(a project of Mirravision Trust, Financed by Auroshakti Foundation)

Chapter I
Chapter II - Part 1
Chapter II - Part 2
Chapter II - Part 3
Chapter II - Part 4
Chapter III - Part 1
Chapter III - Part 2
Chapter III - Part 3
Chapter III - Part 4
Chapter III - Part 5
Chapter III - Part 6
Chapter IV - Part 1
Chapter IV - Part 2
Chapter IV - Part 3
Chapter IV - Part 4
Chapter V-Part 1
Chapter V - Part 2
Chapter V - Part 3
Chapter V - Part 4
Chapter V - Part 5
Chapter VI - Part 1
Chapter VI - Part 2
Chapter VI - Part 3
Chapter VI - Part 4
Chapter VI - Part 5
Chapter VII - Part 1
Chapter VII - Part 2
Chapter VII - Part 3
Chapter VII - Part 4
Chapter VII - Part 5
Chapter VIII - Part 1
Chapter VIII - Part 2
Chapter VIII - Part 3
Chapter VIII - Part 4
Chapter IX - Part 1
Chapter IX - Part 2
Chapter X - Part 1
Chapter X - Part 2
Chapter X - Part 3
Chapter X - Part 4
Chapter X - Part 5
Chapter X - Part 6
Chapter XI - Part 1
Chapter XI - Part 2
Chapter XI - Part 3
Chapter XI - Part 4
Chapter XII - Part 1
Chapter XII - Part 2
Chapter XII - Part 3
Chapter XII - Part 4
Chapter XII - Part 5
Chapter XIII - Part 1
Chapter XIII - Part 2
Chapter XIV - Part 1
Chapter XIV - Part 2
Chapter XIV - Part 3
Chapter XIV - Part 4
Chapter XIV - Part 5
Chapter XV - Part 1
Chapter XV - Part 2
Chapter XV - Part 3
Chapter XV - Part 4
Chapter XV - Part 5
Chapter XV - Part 6
Chapter XV - Part 7
Chapter XV - Part 8
Chapter XV - Part 9
Chapter XVI - Part 1
Chapter XVI - Part 2
Chapter XVI - Part 3
Chapter XVI - Part 4
Chapter XVI - Part 5
Chapter XVI - Part 6
Chapter XVI - Part 7
Chapter XVI - Part 8
Chapter XVI - Part 9
Chapter XVI - Part 10
Chapter XVI - Part 11
Chapter XVI - Part 12
Chapter XVI - Part 13
Chapter XVII - Part 1
Chapter XVII - Part 2
Chapter XVII - Part 3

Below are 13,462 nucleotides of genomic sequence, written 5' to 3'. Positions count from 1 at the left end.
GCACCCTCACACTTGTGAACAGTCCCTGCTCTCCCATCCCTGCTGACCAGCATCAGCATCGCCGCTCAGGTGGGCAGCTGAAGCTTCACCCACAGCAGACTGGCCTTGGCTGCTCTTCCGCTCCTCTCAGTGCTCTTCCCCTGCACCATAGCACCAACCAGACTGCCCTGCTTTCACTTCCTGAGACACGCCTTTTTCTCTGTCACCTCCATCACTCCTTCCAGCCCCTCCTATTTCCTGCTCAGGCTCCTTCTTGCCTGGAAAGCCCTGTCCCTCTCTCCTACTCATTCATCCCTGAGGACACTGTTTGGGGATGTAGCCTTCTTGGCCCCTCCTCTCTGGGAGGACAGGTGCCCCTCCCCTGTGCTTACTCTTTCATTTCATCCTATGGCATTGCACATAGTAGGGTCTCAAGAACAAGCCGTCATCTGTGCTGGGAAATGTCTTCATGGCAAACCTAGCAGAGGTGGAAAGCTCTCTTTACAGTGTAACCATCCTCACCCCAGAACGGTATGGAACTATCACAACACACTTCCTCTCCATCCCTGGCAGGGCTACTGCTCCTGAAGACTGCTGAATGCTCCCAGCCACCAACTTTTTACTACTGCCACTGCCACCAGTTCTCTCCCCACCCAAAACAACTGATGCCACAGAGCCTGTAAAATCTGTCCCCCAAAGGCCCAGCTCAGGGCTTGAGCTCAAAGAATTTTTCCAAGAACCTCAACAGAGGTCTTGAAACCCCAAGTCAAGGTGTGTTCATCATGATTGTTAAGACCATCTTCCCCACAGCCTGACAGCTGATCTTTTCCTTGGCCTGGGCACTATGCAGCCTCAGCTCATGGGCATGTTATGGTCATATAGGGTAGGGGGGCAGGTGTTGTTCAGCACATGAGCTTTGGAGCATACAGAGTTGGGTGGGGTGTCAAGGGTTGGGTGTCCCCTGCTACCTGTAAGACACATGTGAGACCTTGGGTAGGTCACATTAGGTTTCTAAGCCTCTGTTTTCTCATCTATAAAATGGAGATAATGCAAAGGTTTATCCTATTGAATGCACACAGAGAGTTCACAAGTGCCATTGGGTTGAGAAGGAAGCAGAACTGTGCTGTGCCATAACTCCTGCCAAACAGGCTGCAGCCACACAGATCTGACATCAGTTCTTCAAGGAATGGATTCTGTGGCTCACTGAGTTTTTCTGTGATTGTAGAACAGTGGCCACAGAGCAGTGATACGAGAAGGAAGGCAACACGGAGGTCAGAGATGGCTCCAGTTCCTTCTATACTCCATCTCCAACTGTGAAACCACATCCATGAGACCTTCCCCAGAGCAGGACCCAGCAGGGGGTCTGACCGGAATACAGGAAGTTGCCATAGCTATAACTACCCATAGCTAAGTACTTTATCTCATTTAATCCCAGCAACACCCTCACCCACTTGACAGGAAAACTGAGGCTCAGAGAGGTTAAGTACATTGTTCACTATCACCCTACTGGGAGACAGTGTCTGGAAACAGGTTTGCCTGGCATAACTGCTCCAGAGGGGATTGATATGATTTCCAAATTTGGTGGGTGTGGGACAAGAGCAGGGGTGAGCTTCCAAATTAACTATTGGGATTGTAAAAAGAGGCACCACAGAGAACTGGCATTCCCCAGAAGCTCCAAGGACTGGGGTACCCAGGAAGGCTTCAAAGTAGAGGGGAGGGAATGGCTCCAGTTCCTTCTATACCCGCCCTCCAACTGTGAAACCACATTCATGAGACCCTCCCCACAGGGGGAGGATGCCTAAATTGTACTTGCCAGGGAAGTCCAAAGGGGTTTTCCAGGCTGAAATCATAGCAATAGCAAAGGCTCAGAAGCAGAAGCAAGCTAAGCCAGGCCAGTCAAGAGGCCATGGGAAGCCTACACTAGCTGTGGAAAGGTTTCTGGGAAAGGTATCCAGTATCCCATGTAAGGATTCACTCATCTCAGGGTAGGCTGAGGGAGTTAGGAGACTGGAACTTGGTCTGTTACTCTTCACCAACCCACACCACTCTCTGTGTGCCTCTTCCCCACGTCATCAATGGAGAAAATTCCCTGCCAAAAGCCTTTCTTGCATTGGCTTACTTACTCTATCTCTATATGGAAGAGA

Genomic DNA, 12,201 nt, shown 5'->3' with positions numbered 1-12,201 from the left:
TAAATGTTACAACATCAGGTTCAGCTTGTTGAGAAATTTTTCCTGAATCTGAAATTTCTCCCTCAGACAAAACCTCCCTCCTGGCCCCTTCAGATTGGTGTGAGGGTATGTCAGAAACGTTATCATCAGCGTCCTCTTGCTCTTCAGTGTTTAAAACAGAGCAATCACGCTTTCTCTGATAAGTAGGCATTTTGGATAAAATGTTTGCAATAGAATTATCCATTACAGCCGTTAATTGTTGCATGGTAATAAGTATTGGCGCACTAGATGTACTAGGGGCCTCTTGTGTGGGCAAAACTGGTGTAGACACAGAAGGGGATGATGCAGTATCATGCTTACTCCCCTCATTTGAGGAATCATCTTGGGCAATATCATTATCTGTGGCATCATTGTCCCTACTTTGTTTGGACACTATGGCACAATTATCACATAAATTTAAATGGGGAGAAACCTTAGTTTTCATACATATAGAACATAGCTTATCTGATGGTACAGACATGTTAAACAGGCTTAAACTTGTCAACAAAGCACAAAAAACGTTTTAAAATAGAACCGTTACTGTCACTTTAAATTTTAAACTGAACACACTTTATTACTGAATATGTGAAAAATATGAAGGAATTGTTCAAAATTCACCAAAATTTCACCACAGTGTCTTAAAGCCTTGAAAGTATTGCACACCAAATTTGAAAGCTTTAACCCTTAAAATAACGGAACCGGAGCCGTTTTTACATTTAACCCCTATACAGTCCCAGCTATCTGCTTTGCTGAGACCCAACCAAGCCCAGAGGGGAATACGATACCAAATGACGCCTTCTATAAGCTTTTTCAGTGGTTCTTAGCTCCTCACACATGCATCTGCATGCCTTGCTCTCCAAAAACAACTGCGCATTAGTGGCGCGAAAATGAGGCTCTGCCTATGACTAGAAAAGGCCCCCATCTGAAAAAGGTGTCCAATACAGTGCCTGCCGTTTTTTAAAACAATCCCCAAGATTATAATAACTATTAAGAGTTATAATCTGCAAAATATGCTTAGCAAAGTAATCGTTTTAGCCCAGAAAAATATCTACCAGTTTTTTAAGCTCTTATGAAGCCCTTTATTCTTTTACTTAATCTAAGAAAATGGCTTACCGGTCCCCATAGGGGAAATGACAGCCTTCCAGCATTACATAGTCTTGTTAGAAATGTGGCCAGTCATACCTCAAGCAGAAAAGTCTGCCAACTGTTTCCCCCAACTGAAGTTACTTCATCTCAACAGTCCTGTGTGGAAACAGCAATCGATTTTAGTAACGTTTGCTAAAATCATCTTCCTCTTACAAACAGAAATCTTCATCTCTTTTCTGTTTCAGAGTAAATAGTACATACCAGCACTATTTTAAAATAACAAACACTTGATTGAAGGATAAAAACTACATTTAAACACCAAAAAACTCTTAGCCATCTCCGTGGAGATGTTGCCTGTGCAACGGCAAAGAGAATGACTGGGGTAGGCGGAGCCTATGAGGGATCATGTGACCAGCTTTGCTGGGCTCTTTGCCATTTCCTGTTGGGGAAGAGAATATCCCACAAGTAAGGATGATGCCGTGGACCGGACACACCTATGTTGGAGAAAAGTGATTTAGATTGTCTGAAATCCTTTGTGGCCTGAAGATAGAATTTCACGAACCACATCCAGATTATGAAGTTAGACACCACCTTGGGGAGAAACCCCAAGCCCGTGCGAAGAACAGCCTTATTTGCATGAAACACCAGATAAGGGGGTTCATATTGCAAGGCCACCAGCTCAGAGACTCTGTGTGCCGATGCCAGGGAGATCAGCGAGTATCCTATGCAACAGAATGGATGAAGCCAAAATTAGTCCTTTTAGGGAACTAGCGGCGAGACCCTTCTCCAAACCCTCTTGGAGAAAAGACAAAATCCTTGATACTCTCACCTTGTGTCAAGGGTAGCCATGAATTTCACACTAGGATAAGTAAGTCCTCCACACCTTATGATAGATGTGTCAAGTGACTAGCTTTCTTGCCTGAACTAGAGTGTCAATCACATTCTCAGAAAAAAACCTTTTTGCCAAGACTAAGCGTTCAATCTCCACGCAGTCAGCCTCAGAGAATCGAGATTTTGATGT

Chapter XVII - Part 4
Chapter XVIII - Part 1
Chapter XVIII - Part 2
Chapter XVIII - Part 3
Chapter XVIII - Part 4
Chapter XVIII - Part 5
Chapter XVIII - Part 6
Chapter XVIII - Part 7
Chapter XVIII - Part 8
Chapter XVIII - Part 9
Chapter XVIII - Part 10
Chapter XIX - Part 1
Chapter XIX - Part 2
Chapter XIX - Part 3
Chapter XIX - Part 4
Chapter XIX - Part 5
Chapter XIX - Part 6
Chapter XIX - Part 7
Chapter XX - Part 1
Chapter XX - Part 2
Chapter XX - Part 3
Chapter XX - Part 4
Chapter XX - Part 4
Chapter XXI - Part 1
Chapter XXI - Part 2
Chapter XXI - Part 3
Chapter XXI - Part 4
Chapter XXII - Part 1
Chapter XXII - Part 2
Chapter XXII - Part 3
Chapter XXII - Part 4
Chapter XXII - Part 5
Chapter XXII - Part 6
Chapter XXIII Part 1
Chapter XXIII Part 2
Chapter XXIII Part 3
Chapter XXIII Part 4
Chapter XXIII Part 5
Chapter XXIII Part 6
Chapter XXIII Part 7
Chapter XXIV Part 1
Chapter XXIV Part 2
Chapter XXIV Part 3
Chapter XXIV Part 4
Chapter XXIV Part 5
Chapter XXV Part 1
Chapter XXV Part 2
Chapter XXV Part 3
Chapter XXVI Part 1
Chapter XXVI Part 2
Chapter XXVI Part 3
Chapter XXVII Part 1
Chapter XXVII Part 2
Chapter XXVII Part 3
Chapter XXVIII Part 1
Chapter XXVIII Part 2
Chapter XXVIII Part 3
Chapter XXVIII Part 4
Chapter XXVIII Part 5
Chapter XXVIII Part 6
Chapter XXVIII Part 7
Chapter XXVIII Part 8
Book II, Chapter 1, Part I
Book II, Chapter 1, Part II
Book II, Chapter 1, Part III
Book II, Chapter 1, Part IV
Book II, Chapter 1, Part V
Book II, Chapter 2, Part I
Book II, Chapter 2, Part II
Book II, Chapter 2, Part III
Book II, Chapter 2, Part IV
Book II, Chapter 2, Part V
Book II, Chapter 2, Part VI
Book II, Chapter 2, Part VII
Book II, Chapter 2, Part VIII
Book II, Chapter 3, Part I
Book II, Chapter 3, Part II
Book II, Chapter 3, Part III
Book II, Chapter 3, Part IV
Book II, Chapter 3, Part V
Book II, Chapter 4, Part I
Book II, Chapter 4, Part II
Book II, Chapter 4, Part III
Book II, Chapter 5, Part I
Book II, Chapter 5, Part II
Book II, Chapter 5, Part III
Book II, Chapter 6, Part I
Book II, Chapter 6, Part II

A Psychological Approach to Sri Aurobindo's

The Life Divine

Chapter XX Part 5

Death, Desire and Incapacity

The Law of Incapacity and Strife

There are three cardinal phenomena of Life:

(a) The phenomenon of death which is inevitable in the movement of the finite seeking to affirm its immortality. The eternal change of form is the sole immortality to which the finite can aspire in its practicality.

(b) The phenomenon of desire which results from ‘the impulse of the Force of Being individualized in Life’(The Life Divine, pg.210) to aggrandize itself while restrained by Space and Time to touch the fountainhead of Universal Bliss, the Infinite Ananda beyond Space and Time.